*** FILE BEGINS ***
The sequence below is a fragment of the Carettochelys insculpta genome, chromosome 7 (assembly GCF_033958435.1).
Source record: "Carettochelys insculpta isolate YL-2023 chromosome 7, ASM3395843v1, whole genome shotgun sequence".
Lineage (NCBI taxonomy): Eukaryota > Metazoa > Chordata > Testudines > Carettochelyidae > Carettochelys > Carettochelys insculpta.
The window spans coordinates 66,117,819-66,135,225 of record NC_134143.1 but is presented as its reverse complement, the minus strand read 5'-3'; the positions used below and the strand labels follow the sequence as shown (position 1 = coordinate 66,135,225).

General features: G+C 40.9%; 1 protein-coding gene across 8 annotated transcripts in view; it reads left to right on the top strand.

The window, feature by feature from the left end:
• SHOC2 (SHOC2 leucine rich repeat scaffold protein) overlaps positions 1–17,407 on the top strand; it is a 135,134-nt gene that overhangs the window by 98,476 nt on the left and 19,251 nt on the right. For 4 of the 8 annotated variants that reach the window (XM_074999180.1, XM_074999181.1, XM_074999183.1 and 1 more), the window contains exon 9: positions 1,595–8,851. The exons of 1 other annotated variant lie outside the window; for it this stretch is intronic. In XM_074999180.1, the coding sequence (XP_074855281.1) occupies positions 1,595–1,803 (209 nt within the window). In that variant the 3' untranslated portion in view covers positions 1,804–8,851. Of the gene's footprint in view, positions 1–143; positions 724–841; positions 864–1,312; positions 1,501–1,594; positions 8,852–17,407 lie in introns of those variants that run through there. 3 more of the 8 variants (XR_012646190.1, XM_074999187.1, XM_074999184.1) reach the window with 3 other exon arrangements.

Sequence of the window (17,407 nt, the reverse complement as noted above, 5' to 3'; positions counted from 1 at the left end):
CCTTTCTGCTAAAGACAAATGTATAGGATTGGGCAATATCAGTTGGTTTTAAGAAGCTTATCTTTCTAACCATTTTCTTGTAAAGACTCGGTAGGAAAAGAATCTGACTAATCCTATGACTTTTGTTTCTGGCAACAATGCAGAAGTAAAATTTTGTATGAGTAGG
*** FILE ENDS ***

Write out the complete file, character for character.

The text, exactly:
The sequence below is a fragment of the Carettochelys insculpta genome, chromosome 7 (assembly GCF_033958435.1).
Source record: "Carettochelys insculpta isolate YL-2023 chromosome 7, ASM3395843v1, whole genome shotgun sequence".
Lineage (NCBI taxonomy): Eukaryota > Metazoa > Chordata > Testudines > Carettochelyidae > Carettochelys > Carettochelys insculpta.
The window spans coordinates 66,117,819-66,135,225 of record NC_134143.1 but is presented as its reverse complement, the minus strand read 5'-3'; the positions used below and the strand labels follow the sequence as shown (position 1 = coordinate 66,135,225).

General features: G+C 40.9%; 1 protein-coding gene across 8 annotated transcripts in view; it reads left to right on the top strand.

The window, feature by feature from the left end:
• SHOC2 (SHOC2 leucine rich repeat scaffold protein) overlaps positions 1–17,407 on the top strand; it is a 135,134-nt gene that overhangs the window by 98,476 nt on the left and 19,251 nt on the right. For 4 of the 8 annotated variants that reach the window (XM_074999180.1, XM_074999181.1, XM_074999183.1 and 1 more), the window contains exon 9: positions 1,595–8,851. The exons of 1 other annotated variant lie outside the window; for it this stretch is intronic. In XM_074999180.1, the coding sequence (XP_074855281.1) occupies positions 1,595–1,803 (209 nt within the window). In that variant the 3' untranslated portion in view covers positions 1,804–8,851. Of the gene's footprint in view, positions 1–143; positions 724–841; positions 864–1,312; positions 1,501–1,594; positions 8,852–17,407 lie in introns of those variants that run through there. 3 more of the 8 variants (XR_012646190.1, XM_074999187.1, XM_074999184.1) reach the window with 3 other exon arrangements.

Sequence of the window (17,407 nt, the reverse complement as noted above, 5' to 3'; positions counted from 1 at the left end):
CCTTTCTGCTAAAGACAAATGTATAGGATTGGGCAATATCAGTTGGTTTTAAGAAGCTTATCTTTCTAACCATTTTCTTGTAAAGACTCGGTAGGAAAAGAATCTGACTAATCCTATGACTTTTGTTTCTGGCAACAATGCAGAAGTAAAATTTTGTATGAGTAGG